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5 Hairstyles That Can Actually Worsen Thinning Hair

These styles should be avoided.
FACT CHECKED BY Christopher Roback

Thinning hair can cause a lot of stress (and stress can cause thinning hair, which is a terrible chicken-and-egg situation). Whether your hair is thinning because of genetics or from lifestyle factors (for example postpartum hair loss, overly processed hair) certain hairstyles can unfortunately make it worse. Luckily there are ways to disguise hair loss while hair is improving—here are five looks to avoid at all costs if you want to repair and restore your thinning hair.

Tight Ponytails

Rear view of woman runner tying her hair and getting ready for another run outdoors

Tight ponytails can put a lot of stress on hair and cause breakage. "Every once in a while, it's OK to wear your hair tightly pulled back, but you want to avoid wearing a tightly pulled hairstyle every day," says the American Academy of Dermatology. "The constant pulling can cause strands of your hair to break or fall out. In time, the continuous pulling can damage your hair follicles. If you damage your hair follicles, your hair cannot grow back, so you develop permanent hair loss."

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Wet Buns

happy young woman with hair bun looking away while taking bath

Wet buns can cause breakage to already thinning hair, exacerbating the problem. "When you tie your hair back it stretches up to a third of its length causing tension breakage," stylist Rob Reeves tells Vidal Sassoon Australia. "So make sure it's pretty dry before putting it up. You might want to rethink that wet hair bun next time. Certainly not an option for anyone with fine fragile hair. And don't sleep with wet hair – again it will cause tangles and breakage and stretch your hair."

Hair That's Too Long

Beauty young girl outdoors enjoying nature

Having a long style can make thinning hair worse, experts say. "In general, if you have finer hair, don't grow it too long," hairstylist Neil Moodie tells Harper's Bazaar. "The longer it gets, the weaker the hair gets and so it can tend to look lank, straggly and not healthy. Instead, focus on creating layers within shorter styles, to get a bit more height. I wouldn't recommend really short layers though because they can highlight the fineness of the hair."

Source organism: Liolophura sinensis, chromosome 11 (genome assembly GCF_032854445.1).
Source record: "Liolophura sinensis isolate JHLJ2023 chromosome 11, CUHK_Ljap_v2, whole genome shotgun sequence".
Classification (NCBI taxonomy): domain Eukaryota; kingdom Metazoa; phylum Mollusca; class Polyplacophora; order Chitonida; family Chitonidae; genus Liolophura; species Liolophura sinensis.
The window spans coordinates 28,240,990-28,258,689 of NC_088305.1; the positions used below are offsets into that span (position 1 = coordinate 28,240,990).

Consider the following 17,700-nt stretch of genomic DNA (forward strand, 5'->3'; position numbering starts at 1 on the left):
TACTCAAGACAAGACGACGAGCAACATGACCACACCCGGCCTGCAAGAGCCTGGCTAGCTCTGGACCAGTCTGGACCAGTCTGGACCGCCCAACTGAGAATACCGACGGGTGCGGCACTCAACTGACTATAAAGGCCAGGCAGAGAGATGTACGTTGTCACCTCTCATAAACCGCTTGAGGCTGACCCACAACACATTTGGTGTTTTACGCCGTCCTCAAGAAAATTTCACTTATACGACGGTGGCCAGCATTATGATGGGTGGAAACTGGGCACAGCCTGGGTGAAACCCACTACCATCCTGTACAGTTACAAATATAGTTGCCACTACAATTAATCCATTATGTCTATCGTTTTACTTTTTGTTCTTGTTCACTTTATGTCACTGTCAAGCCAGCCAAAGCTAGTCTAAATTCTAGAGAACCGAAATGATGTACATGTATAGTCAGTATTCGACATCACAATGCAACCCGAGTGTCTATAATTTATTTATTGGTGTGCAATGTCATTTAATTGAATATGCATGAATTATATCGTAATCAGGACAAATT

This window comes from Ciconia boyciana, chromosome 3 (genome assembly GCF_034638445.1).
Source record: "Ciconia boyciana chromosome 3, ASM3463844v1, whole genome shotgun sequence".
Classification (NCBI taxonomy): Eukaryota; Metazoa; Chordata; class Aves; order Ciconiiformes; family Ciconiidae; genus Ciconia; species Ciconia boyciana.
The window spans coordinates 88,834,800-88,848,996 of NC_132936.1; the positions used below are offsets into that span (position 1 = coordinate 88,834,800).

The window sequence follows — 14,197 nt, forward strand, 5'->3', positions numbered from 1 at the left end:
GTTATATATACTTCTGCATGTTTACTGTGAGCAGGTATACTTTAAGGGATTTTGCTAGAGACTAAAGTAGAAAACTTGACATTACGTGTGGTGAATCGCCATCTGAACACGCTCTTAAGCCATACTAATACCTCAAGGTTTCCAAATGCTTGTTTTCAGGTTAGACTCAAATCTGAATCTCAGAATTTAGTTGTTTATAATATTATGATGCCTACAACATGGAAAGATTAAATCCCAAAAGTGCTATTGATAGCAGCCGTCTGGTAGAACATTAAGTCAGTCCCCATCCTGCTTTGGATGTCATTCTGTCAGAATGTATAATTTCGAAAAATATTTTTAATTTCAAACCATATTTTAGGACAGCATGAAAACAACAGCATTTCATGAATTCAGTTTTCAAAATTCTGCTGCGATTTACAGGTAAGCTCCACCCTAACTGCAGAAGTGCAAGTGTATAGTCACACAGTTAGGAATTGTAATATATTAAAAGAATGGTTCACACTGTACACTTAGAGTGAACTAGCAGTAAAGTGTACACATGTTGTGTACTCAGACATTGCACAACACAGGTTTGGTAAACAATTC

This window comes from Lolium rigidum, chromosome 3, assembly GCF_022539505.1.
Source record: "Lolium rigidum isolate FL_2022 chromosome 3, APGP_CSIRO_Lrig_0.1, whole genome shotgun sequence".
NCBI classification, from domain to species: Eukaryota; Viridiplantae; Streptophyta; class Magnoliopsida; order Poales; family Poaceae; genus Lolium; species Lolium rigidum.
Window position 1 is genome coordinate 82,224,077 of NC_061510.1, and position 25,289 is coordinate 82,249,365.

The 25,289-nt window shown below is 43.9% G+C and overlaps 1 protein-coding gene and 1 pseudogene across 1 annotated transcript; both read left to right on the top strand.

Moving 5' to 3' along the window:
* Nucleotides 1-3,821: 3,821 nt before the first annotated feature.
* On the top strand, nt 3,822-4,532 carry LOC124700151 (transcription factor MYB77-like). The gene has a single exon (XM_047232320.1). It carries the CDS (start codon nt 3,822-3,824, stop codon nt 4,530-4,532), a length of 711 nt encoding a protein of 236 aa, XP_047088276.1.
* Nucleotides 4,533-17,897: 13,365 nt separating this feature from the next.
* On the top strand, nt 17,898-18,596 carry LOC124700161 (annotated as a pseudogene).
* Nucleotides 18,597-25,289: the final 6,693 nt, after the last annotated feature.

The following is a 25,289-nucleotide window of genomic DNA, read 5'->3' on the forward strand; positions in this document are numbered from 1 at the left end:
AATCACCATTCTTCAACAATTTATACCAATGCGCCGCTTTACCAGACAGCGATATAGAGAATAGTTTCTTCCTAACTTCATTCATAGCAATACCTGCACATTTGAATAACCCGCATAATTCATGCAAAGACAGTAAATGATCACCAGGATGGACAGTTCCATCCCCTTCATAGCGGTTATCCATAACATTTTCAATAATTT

Tight Braids and Weaves

hair professional, tattooed beauty worker holding braids of female client in salon, beauty industry, salon job, customer in salon, hairdresser, salon services, hair make over

Tight braids and weaves may cause an irreversible baldness called Central Centrifugal Cicatricial Alopecia (CCCA). "Traction alopecia (baldness) is caused by chronic traction (pulling) on the hair follicle and is seen most commonly in African-American females associated with tight braiding or cornrow hair styles," according to Michigan State University's Women's Health Research Institute. "It is generally present along the hairline. Men who attach hairpieces to their existing hair can experience this type of permanent hair loss if the hairpiece is attached in the same location over a long period of time."

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Middle Parts

beaufiful glossy hair parted in the middle

If you have thinning hair, the middle part is unfortunately not your friend as it accentuates the hair loss. "With a middle part your hair tends to frame the entire expanse of your face. Middle parts therefore make a round face appear even rounder," according to Schwarzkopf. "They are also decidedly unhelpful if you like to hide some lines or wrinkles around the eyes and on your forehead. Wavy or curly hair looks great with a middle part, while straight and thin hair tends to look stringy rather than sleek."

💪🔥Body Booster:  If you have fine or thinning hair, avoid excessively long styles, which can make it appear limp and unhealthy. Instead, opt for shorter, layered cuts to create volume and movement.

Ferozan Mast
Ferozan Mast is a science, health and wellness writer with a passion for making science and research-backed information accessible to a general audience. Read more